The Russian President Vladimir Putin opened Zaryadye Park near Red Square on 9 September, designed by Diller Scofidio + Renfro, creators of New York’s High Line, but what Moscow city officials are lauding as a “new symbol of Russia” preservationists are decrying as a travesty that impinges on the Kremlin and St Basil’s Cathedral, two of Russia’s most sacred landmarks.
The idea of building a park on what used to be the site of the Rossiya Hotel, a vast Soviet-era eyesore, was proposed by Putin to Sergei Sobyanin, Moscow’s mayor, on national television in 2012. Sobyanin proudly showed off the result during a walk-through with Putin, telling him: “This is not just a park; it is a territory integrated with the historical past.” Putin listened and said: “Beautiful. Beautiful.” They also visited an onsite archaeological museum of artefacts found there.
Marat Khusnullin, the deputy mayor in charge of urban development and construction, said that park construction cost around 14 billion rubles.
Diller Scofidio + Renfro, which served as the park’s masterplanners, describes the landscape as “wild urbanism”. “Characteristic elements of the historic district of Kitay-Gorod and the cobblestone paving of Red Square are combined with the lush gardens of the Kremlin to create a new park that is both urban and green,” according to a project statement on the firm’s website. “The resulting landscape is hot and cold, wet and dry, familiar and unknown; Zaryadye Park will embody the past and the future simultaneously.”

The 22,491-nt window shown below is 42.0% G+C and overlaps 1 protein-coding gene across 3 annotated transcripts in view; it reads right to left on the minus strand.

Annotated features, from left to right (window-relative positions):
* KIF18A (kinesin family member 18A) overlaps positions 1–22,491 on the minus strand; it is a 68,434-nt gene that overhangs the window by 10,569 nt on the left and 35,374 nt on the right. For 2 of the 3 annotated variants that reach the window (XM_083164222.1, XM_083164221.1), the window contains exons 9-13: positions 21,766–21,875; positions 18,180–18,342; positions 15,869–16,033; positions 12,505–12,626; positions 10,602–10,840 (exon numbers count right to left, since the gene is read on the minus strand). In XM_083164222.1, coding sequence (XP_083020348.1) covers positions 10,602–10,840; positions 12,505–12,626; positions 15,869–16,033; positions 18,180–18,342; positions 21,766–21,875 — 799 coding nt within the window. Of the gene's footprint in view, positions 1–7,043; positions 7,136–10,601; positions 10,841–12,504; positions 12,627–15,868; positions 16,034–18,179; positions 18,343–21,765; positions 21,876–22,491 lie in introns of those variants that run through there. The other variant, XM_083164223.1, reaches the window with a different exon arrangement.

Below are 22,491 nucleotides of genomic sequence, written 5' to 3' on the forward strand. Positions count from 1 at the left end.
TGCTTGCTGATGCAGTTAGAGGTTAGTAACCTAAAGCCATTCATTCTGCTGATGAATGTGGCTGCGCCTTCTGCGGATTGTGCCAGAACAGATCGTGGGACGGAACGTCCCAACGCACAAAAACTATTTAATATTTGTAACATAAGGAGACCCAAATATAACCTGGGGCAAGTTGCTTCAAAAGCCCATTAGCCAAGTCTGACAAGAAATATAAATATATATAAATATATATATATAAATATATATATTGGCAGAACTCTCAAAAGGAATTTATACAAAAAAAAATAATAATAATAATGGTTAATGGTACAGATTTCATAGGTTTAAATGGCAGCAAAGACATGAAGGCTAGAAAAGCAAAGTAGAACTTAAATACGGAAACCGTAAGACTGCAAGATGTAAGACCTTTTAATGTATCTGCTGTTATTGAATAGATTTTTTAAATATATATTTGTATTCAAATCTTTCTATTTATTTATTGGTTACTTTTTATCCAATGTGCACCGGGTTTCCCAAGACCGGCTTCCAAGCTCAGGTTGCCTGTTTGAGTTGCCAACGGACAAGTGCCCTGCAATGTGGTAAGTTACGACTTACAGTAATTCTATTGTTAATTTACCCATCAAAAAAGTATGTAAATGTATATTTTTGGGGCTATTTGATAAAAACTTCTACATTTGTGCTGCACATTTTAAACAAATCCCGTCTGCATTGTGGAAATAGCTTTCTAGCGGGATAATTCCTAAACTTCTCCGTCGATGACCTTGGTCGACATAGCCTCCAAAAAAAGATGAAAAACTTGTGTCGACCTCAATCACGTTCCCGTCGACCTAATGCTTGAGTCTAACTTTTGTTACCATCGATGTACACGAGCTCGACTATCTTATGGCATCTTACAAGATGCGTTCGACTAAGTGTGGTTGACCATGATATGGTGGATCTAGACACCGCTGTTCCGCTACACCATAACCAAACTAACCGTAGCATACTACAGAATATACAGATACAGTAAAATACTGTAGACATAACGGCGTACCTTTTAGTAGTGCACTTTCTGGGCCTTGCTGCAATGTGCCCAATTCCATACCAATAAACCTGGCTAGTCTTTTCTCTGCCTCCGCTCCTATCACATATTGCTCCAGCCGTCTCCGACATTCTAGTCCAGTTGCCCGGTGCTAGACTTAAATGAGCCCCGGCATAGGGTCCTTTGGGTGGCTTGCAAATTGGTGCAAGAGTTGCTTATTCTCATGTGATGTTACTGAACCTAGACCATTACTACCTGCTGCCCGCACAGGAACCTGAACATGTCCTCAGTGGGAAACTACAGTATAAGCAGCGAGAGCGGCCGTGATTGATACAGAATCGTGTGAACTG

On Sunday, the park was surrounded by wire fencing and elite Rosgvardia national guard forces. Entrance was by invitation only. After it opened to the general public on 11 September, park management reported that vandals had been quick to strike, damaging the media centre and a glass dome that covers part of the grounds, and stealing rare flora.
Konstantin Mikhailov, a prominent preservationist, described the park on the Hraniteli Nasledia website as “catastrophically” out of place in its historical and architectural context. “I don’t want to blame the American designers and their Russian partners,” he wrote. “They are professionals and they have a good portfolio.” But, he continued, they seem to have approached the creation of a park in Zaryadye “like the comprehensive renovation of an abandoned industrial zone” with little regard to its centuries of history.
“They looked at Zaryadye, and saw an ugly wasteland, they saw a tabula rasa... That is, they looked—and did not see.”